Embedded Systems

Loosely, an embedded system is a computer system tailored to perform some very specific function, often some kind of control system. With varying stringency, many embedded systems are subject to requirements for timely performance and are therefore referred to as real-time systems. The DT name comes from the common nomenclature of a time derivative, , due to DTSE's experience with real-time software.

Most modern operating systems as well as most real-time systems implement preemptive multitasking, where a running task can be interrupted and replaced by another without the knowledge or cooperation of those processes. The code that performs this preemption and process scheduling is part of what is referred to as the kernel. In general, a task is preempted when

  • There is something else to be done and
  • The running task has nothing to do (e.g., it is waiting for I/O to complete) or,
  • The running task has exhausted the maximum amount of time that the scheduler allows a task to use.

The real-time performance of a given kernel is determined by the following things.

  • The time slice, or maximum amount of time a task is allowed to run without preemption.
  • How the kernel handles interrupts.
  • How the kernel implements exclusion locks for data protection.
  • How I/O affects interrupt handling.
  • How long the scheduler takes to select and switch tasks.

Real-Time Linux

The “current” Linux kernel (2.6) is not immediately suitable for most real time systems, as it is designed primarily for other purposes. The problem can be illustrated with a simple example.

Some real time system designs can be viewed as a set of software processes that run in a predetermined sequence for fairly well known time periods. For example, consider a system that needs to run a fast allocation process or a control feedback process every 20 ms. One might code such a process using a timer signal to wake the process every 20 ms. In practice, using a standard Linux kernel, the process will not run that often. In fact, setting a timer for 20 ms only guarantees that at least 20 ms (and possibly a lot more) will elapse before the process receives its wake up signal.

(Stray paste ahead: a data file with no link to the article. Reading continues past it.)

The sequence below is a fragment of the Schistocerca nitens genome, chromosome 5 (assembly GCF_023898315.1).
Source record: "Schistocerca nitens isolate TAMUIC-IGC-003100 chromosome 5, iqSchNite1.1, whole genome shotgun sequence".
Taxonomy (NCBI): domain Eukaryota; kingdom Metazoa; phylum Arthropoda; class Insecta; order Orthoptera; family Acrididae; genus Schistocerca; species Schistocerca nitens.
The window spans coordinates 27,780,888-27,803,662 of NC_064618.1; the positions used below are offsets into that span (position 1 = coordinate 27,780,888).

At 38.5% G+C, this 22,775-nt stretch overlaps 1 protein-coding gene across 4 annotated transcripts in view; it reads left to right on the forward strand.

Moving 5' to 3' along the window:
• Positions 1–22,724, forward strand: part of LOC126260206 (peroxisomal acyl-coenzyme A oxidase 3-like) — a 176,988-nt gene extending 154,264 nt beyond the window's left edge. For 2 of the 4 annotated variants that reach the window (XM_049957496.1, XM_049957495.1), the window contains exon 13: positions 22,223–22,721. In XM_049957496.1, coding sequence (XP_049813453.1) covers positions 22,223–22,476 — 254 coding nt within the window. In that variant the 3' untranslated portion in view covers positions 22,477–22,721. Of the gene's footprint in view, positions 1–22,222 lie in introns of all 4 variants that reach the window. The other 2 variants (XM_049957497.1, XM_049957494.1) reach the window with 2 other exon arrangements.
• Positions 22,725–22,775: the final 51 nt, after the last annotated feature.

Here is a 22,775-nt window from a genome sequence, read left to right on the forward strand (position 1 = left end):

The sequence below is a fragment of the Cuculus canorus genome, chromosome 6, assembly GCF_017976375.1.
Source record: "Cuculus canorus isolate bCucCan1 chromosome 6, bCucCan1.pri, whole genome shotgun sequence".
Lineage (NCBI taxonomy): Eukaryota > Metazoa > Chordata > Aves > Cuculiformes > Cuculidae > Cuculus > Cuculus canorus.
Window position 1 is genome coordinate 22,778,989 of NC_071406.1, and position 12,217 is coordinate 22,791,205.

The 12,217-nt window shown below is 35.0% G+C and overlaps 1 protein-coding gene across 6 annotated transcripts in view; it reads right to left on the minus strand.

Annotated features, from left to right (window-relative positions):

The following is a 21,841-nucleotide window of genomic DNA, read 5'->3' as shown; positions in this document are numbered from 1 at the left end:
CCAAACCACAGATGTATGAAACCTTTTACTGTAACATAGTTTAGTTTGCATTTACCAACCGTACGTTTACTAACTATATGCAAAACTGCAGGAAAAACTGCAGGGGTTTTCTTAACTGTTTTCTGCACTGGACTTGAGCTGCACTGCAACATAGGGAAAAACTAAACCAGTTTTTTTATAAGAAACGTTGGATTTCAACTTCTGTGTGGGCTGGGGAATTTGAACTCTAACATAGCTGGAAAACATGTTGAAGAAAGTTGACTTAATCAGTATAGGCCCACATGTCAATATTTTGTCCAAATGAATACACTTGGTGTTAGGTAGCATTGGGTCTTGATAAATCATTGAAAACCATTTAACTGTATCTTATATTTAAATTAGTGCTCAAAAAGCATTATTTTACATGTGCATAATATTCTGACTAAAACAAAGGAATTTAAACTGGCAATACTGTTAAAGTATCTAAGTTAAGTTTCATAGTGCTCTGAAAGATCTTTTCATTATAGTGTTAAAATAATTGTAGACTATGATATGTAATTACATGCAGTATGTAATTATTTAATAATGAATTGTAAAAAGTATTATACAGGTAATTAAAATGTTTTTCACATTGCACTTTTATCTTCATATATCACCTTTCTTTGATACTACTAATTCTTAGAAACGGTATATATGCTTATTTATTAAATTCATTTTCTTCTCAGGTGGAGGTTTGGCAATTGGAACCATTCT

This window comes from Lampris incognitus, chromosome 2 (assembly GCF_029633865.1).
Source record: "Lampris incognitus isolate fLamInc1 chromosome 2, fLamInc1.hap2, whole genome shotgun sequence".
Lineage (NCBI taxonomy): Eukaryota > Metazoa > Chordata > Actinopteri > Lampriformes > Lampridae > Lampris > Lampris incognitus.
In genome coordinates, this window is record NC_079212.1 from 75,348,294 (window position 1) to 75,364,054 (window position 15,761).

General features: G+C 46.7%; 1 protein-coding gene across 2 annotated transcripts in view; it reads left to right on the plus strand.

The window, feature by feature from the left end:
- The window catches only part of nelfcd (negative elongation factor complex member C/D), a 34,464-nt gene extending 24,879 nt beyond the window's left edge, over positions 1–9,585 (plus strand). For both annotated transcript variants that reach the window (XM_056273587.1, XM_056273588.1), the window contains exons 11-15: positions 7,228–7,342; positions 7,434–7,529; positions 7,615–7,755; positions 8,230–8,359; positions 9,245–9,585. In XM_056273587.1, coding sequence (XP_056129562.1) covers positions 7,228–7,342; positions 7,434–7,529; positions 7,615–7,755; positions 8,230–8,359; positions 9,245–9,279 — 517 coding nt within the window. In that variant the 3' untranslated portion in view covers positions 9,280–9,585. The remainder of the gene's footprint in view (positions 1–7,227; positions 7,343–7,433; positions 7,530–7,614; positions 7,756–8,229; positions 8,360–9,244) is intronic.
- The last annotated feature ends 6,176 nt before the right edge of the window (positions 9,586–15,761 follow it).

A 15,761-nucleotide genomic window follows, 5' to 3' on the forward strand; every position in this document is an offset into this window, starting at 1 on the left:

Another example appears with I/O latency (or more generally, interrupt response latency) time. While a benchmark may provide useful statistics about a given platform’s aggregate I/O performance, it probably won’t reveal the distribution of inter-transfer gaps, which, with a standard kernel, can have very large variance.

Both of these are a result of the way that the scheduler in the kernel works.

Any scheduler has to balance the overhead of task switching with the time that a process is allowed to run. The Linux scheduler envisions dealing with hundreds if not thousands of processes (or threads), tries to “fairly” allocate execution time to each, and is intended to deal with the majority of Linux applications – such as desktop machines and servers. A good basic description of the 2.6 scheduler is available here.

Real-Time Extensions

One approach to this problem is to provide a lean multitasking executive to schedule time critical tasks. Two well known projects implementing such a system are RTAI - the Real-Time Application Interface for Linux and RTLinux. An introduction to real time systems with a focus on this approach can be found in this article.

Kernel Modules

Another way to implement a high priority task is to make it a kernel module. This gives the process access to high resolution timers, and has it run in kernel memory space, which is not swapped. This approach can solve some kinds of real-time requirements, but does not offer the latency guarantees of a fully real-time kernel, because the native interrupt handling system is still in place.